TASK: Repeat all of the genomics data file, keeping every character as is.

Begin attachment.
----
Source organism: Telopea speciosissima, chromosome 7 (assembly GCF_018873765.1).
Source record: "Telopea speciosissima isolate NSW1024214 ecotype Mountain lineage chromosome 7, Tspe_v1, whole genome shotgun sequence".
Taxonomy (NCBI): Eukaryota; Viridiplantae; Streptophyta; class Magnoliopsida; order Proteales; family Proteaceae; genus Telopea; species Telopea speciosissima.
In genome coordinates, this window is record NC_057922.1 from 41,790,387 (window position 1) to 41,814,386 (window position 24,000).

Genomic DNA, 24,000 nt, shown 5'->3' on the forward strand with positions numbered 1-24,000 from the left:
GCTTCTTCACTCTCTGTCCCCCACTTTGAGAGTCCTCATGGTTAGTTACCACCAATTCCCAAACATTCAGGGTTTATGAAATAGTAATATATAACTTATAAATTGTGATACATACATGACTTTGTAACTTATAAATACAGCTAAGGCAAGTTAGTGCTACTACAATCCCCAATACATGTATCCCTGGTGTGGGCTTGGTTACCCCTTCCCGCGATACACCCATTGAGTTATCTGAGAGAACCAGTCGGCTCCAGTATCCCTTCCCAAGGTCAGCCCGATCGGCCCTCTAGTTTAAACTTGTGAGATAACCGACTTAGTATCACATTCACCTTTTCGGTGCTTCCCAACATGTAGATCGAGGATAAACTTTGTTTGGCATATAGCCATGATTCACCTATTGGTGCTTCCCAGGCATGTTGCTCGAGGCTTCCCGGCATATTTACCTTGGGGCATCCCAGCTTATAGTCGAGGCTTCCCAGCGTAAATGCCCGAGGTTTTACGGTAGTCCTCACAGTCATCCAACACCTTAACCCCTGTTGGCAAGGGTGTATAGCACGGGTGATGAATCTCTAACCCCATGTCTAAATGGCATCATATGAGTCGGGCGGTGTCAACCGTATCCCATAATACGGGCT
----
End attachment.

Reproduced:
Source organism: Telopea speciosissima, chromosome 7 (assembly GCF_018873765.1).
Source record: "Telopea speciosissima isolate NSW1024214 ecotype Mountain lineage chromosome 7, Tspe_v1, whole genome shotgun sequence".
Taxonomy (NCBI): Eukaryota; Viridiplantae; Streptophyta; class Magnoliopsida; order Proteales; family Proteaceae; genus Telopea; species Telopea speciosissima.
In genome coordinates, this window is record NC_057922.1 from 41,790,387 (window position 1) to 41,814,386 (window position 24,000).

Genomic DNA, 24,000 nt, shown 5'->3' on the forward strand with positions numbered 1-24,000 from the left:
GCTTCTTCACTCTCTGTCCCCCACTTTGAGAGTCCTCATGGTTAGTTACCACCAATTCCCAAACATTCAGGGTTTATGAAATAGTAATATATAACTTATAAATTGTGATACATACATGACTTTGTAACTTATAAATACAGCTAAGGCAAGTTAGTGCTACTACAATCCCCAATACATGTATCCCTGGTGTGGGCTTGGTTACCCCTTCCCGCGATACACCCATTGAGTTATCTGAGAGAACCAGTCGGCTCCAGTATCCCTTCCCAAGGTCAGCCCGATCGGCCCTCTAGTTTAAACTTGTGAGATAACCGACTTAGTATCACATTCACCTTTTCGGTGCTTCCCAACATGTAGATCGAGGATAAACTTTGTTTGGCATATAGCCATGATTCACCTATTGGTGCTTCCCAGGCATGTTGCTCGAGGCTTCCCGGCATATTTACCTTGGGGCATCCCAGCTTATAGTCGAGGCTTCCCAGCGTAAATGCCCGAGGTTTTACGGTAGTCCTCACAGTCATCCAACACCTTAACCCCTGTTGGCAAGGGTGTATAGCACGGGTGATGAATCTCTAACCCCATGTCTAAATGGCATCATATGAGTCGGGCGGTGTCAACCGTATCCCATAATACGGGCT